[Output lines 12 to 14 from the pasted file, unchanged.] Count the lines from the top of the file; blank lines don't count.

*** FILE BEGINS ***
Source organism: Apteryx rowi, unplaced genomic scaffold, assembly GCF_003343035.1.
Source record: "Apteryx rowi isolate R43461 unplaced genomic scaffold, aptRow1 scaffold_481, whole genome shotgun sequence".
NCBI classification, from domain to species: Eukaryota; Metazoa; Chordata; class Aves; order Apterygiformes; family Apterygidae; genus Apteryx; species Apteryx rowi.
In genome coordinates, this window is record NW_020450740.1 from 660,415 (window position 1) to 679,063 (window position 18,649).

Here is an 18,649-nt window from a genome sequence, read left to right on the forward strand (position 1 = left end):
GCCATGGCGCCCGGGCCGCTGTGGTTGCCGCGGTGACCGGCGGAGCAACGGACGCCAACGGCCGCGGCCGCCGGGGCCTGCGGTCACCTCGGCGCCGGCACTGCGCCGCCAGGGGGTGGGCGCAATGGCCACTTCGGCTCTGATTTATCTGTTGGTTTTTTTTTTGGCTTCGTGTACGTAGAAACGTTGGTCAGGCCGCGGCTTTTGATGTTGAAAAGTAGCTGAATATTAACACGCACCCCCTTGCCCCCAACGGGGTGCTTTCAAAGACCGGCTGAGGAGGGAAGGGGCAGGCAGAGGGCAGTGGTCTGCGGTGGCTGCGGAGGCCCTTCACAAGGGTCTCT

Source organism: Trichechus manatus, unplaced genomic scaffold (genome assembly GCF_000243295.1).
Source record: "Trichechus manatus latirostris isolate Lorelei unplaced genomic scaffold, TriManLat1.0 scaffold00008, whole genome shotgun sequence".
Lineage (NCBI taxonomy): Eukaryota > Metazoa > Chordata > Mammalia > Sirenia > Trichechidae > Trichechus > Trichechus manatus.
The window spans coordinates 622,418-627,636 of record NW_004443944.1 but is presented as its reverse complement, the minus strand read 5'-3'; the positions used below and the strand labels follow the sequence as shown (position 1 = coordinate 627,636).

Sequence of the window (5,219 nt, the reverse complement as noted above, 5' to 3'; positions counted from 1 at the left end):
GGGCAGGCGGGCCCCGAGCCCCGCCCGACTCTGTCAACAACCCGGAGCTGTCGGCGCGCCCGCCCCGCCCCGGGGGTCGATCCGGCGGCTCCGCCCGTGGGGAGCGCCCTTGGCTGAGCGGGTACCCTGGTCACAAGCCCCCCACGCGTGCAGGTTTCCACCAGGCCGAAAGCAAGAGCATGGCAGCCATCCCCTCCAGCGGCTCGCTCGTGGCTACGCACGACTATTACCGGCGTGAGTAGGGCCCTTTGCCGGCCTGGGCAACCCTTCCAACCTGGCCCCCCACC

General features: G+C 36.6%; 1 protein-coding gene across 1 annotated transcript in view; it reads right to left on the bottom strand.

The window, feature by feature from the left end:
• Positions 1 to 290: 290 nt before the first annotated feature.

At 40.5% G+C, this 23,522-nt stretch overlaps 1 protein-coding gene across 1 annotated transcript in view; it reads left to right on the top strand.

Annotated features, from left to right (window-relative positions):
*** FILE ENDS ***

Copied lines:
GGGCAGGCGGGCCCCGAGCCCCGCCCGACTCTGTCAACAACCCGGAGCTGTCGGCGCGCCCGCCCCGCCCCGGGGGTCGATCCGGCGGCTCCGCCCGTGGGGAGCGCCCTTGGCTGAGCGGGTACCCTGGTCACAAGCCCCCCACGCGTGCAGGTTTCCACCAGGCCGAAAGCAAGAGCATGGCAGCCATCCCCTCCAGCGGCTCGCTCGTGGCTACGCACGACTATTACCGGCGTGAGTAGGGCCCTTTGCCGGCCTGGGCAACCCTTCCAACCTGGCCCCCCACC

General features: G+C 36.6%; 1 protein-coding gene across 1 annotated transcript in view; it reads right to left on the bottom strand.

The window, feature by feature from the left end: